top bananas: the wild bunch

Entertainment is ideology. Whether it was Gary Cooper in High Noon or the Marx Brothers Go West, the white man was conceiving and furthering his own myth. The frontier mentality. The New World. These cultural myths usually encapsulate the dominant values of society, naturalizing them as natural while running roughshod over others. The Western is particular to America and a powerful cultural myth for rugged individualism and in the Wild Bunch as a last refuge for men of a previous time whom the modern age is forcing into irrelevancy. The film is a cliche ridden explosion of the genre, yet it also represents a turn of the century onslaught of nihilism as new directions were forged, only to die and be reinvented. The Wild Bunch did not die in Mexico, they were merely resting, waiting to be resurrected and redeemed. Peckinpah follows convention by demonizing the “other” taking away their right to be rounded, full fledged characters within their own culture, but in a sense, how different are these Mexicans from the drug lords of today?

Read More: by bounty hunters led by one of their former members, the Bunch agree to steal a cache of weapons for a corrupt Mexican warlord – but eventually, they must decide what’s worth more: his gold or their vaguely maintained code of honor. The Wild Bunch is notorious as a subversive take on the Western genre, with the opening lines of Pike (William Holden) – “If they move, kill ‘em!” – supposedly a declaration of independence from the old-fashioned sanctities of the form. And the ensuing massacre would seem to confirm that we’re a long way from the moralistic shades of High Noon (1952) and Shane (1953), what with old ladies of the Temperance Union being killed in the crossfire by careless deputies, cowering bank tellers being taken hostage and used as live bait by the titular antiheroes, and the innocent babes of the town wandering through a town square littered with the corpses of their elders as they imitate the outlaws’ gunfire.---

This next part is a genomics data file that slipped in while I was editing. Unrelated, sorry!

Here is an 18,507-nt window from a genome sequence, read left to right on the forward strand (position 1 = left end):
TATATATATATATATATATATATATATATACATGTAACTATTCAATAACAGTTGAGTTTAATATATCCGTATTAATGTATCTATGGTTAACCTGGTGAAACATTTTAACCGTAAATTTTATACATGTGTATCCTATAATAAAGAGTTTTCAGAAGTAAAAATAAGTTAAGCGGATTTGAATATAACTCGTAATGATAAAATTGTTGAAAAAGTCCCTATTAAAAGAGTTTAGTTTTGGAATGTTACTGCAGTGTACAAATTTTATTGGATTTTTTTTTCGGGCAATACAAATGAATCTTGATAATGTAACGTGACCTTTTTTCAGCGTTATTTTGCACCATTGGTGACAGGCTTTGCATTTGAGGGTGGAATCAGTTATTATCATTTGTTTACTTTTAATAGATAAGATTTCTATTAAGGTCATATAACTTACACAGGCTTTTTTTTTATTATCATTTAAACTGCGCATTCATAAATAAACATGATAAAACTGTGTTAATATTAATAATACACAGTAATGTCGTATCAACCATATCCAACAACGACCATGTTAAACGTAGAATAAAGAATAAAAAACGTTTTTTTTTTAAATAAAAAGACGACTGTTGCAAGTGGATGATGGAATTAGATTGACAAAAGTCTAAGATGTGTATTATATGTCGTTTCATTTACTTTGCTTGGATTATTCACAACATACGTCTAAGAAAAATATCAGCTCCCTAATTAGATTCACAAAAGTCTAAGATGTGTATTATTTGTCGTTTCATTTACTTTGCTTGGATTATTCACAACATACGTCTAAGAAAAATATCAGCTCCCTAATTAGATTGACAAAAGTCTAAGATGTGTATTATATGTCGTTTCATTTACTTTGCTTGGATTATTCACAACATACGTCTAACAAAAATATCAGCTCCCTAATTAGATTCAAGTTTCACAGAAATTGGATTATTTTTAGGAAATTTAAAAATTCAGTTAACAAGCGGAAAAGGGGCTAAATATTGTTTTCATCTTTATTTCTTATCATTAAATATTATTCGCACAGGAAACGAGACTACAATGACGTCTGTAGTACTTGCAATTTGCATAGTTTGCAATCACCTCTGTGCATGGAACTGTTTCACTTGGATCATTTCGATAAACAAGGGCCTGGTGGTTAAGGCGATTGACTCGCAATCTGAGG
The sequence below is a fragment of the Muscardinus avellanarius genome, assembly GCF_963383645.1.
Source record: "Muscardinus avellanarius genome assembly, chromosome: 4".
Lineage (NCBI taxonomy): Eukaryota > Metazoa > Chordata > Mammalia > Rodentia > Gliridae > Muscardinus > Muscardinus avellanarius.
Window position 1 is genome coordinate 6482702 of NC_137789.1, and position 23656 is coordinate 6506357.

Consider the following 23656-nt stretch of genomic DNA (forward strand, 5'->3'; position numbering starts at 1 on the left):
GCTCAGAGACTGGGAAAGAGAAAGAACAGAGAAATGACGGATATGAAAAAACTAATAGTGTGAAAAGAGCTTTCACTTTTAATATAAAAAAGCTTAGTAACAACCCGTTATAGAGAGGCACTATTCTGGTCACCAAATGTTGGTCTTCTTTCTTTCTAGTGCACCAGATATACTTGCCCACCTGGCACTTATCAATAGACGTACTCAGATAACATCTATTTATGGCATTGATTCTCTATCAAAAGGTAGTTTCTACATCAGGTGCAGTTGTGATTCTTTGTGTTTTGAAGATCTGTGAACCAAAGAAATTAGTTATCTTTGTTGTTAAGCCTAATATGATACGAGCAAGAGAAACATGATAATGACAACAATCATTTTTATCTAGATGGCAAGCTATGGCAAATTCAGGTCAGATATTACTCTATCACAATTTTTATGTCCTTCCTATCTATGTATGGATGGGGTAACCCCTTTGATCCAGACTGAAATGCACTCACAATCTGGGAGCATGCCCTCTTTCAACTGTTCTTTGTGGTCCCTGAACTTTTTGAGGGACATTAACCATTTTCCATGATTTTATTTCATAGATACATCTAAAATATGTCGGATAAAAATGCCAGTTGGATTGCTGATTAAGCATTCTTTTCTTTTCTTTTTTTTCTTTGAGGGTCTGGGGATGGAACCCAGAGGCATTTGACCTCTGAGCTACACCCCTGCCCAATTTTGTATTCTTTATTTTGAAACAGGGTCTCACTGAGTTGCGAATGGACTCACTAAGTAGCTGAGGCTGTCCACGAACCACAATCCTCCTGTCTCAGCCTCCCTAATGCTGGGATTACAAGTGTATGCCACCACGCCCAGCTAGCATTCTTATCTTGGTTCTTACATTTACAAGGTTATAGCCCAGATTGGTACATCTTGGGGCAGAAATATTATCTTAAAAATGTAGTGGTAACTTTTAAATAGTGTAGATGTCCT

And Peckinpah’s portrayal of the White Man differs little from American militarism in Mexico, the appropriation of land by force, and a general imperialism without the pretense of moral authority or manifest destiny.  After all, western films are less about given periods in American history, and more about our exceptional nature and that in the long run, the ends will have justified the means, and that winning the west through The Wild Bunch or diplomacy is part of the same process.   A civilization that is pushing into the wilderness, the wild, which is a mythic construction eschewing other terms of living outside of the Anglo-American purview, is always bourgeois white American society and its feelings of inadequacy and sense of being threatened. Peckinpah may have also used he film to show a dissolution in the dominance of white WASP America and there sense of being invaded by hordes of slavs, and Eastern Europeans; near whites…


No, Peckinpah knew alcohol. He spoke it’s language.

Two of the best examples of what I’m talking about can be seen in his epic masterpiece The Wild Bunch. (I’ll forego a plot synopsis, but if you haven’t seen it, you’ve done yourself a great disservice.) Looked at side by side, you can see clearly the depth of Peckinpah’s understanding of, not only intoxication, but of human psychology in general….

Zachary Taylor. Read More:

…Near the end of the movie, just before the Bunch (William Holden, Ernest Borgnine, Warren Oates and Ben Johnson) decide they must rescue their captured comrade, Angel (Jaime Sanchez) from General Mapache (Emilio Fernandez), Holden is shown in the dim confines of a prostitute’s room, where he has spent the night. He sits on a cot, half dressed, polishing off the contents of a bottle. He has decided to save Angel, and will sacrifice himself if need be, to save what little is left of his honor. He stares into the bottle, then at the girl, then at the bottle. There is courage in there, yes, but there is more. He can see his past in the mirror of swirling liquid, his mistakes, his failures. Grimacing, he kills the bottle and tosses it aside. He is steeled now for action, having seen himself in liquor’s magic mirror. He pays the girl and leaves. Read More:

Read More: ---John Sloan's Ancestral Spirits captures his responses to the activity of a Pueblo dance. In this painting, ritual clowns seem to spill down the stairway leading from the rooftop entrance of a kiva, a Pueblo ceremonial chamber. Sloan blends these figures into a single mass of abstracted motion.---

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